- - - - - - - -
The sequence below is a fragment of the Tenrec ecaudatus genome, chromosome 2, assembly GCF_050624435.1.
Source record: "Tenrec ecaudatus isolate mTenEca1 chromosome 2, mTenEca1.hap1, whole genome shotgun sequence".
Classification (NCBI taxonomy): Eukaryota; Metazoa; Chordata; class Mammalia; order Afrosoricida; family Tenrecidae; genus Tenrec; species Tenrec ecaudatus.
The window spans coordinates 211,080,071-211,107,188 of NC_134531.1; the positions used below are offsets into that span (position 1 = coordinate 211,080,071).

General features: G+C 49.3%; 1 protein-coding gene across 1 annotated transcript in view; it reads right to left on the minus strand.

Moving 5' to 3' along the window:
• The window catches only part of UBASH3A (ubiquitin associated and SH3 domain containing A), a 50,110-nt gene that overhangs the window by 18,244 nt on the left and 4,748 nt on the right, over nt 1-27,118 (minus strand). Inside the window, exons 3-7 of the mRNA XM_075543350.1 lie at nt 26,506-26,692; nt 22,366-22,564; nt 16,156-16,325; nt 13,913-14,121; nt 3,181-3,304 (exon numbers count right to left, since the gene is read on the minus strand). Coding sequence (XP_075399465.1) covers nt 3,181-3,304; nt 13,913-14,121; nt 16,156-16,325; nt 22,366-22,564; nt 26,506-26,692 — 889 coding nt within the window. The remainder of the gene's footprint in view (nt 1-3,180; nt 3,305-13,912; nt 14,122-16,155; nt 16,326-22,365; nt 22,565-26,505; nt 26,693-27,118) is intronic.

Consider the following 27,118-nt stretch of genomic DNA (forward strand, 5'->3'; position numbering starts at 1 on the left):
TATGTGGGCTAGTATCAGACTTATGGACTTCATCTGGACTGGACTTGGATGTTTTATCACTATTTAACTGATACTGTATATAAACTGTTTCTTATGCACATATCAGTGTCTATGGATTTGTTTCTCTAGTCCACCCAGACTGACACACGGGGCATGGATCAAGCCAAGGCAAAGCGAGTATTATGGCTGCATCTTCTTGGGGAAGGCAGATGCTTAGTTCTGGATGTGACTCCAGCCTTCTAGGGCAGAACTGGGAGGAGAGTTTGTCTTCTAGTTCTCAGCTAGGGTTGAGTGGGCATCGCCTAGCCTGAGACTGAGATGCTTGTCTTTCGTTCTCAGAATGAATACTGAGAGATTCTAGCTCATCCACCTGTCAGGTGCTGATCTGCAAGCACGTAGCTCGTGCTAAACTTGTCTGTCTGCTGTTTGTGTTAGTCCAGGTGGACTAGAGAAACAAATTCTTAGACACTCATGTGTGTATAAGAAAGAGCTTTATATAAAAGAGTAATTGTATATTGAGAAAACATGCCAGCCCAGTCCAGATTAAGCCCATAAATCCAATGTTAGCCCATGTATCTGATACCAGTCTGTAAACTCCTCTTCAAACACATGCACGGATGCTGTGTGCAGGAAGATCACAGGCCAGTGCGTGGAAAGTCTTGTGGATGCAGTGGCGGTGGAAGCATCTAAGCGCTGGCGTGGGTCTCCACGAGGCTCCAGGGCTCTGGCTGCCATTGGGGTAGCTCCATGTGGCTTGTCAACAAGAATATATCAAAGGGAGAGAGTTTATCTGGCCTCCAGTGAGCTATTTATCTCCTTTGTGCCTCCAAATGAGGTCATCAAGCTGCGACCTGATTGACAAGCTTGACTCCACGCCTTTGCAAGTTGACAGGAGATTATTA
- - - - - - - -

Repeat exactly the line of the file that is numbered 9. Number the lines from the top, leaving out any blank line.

TATGTGGGCTAGTATCAGACTTATGGACTTCATCTGGACTGGACTTGGATGTTTTATCACTATTTAACTGATACTGTATATAAACTGTTTCTTATGCACATATCAGTGTCTATGGATTTGTTTCTCTAGTCCACCCAGACTGACACACGGGGCATGGATCAAGCCAAGGCAAAGCGAGTATTATGGCTGCATCTTCTTGGGGAAGGCAGATGCTTAGTTCTGGATGTGACTCCAGCCTTCTAGGGCAGAACTGGGAGGAGAGTTTGTCTTCTAGTTCTCAGCTAGGGTTGAGTGGGCATCGCCTAGCCTGAGACTGAGATGCTTGTCTTTCGTTCTCAGAATGAATACTGAGAGATTCTAGCTCATCCACCTGTCAGGTGCTGATCTGCAAGCACGTAGCTCGTGCTAAACTTGTCTGTCTGCTGTTTGTGTTAGTCCAGGTGGACTAGAGAAACAAATTCTTAGACACTCATGTGTGTATAAGAAAGAGCTTTATATAAAAGAGTAATTGTATATTGAGAAAACATGCCAGCCCAGTCCAGATTAAGCCCATAAATCCAATGTTAGCCCATGTATCTGATACCAGTCTGTAAACTCCTCTTCAAACACATGCACGGATGCTGTGTGCAGGAAGATCACAGGCCAGTGCGTGGAAAGTCTTGTGGATGCAGTGGCGGTGGAAGCATCTAAGCGCTGGCGTGGGTCTCCACGAGGCTCCAGGGCTCTGGCTGCCATTGGGGTAGCTCCATGTGGCTTGTCAACAAGAATATATCAAAGGGAGAGAGTTTATCTGGCCTCCAGTGAGCTATTTATCTCCTTTGTGCCTCCAAATGAGGTCATCAAGCTGCGACCTGATTGACAAGCTTGACTCCACGCCTTTGCAAGTTGACAGGAGATTATTA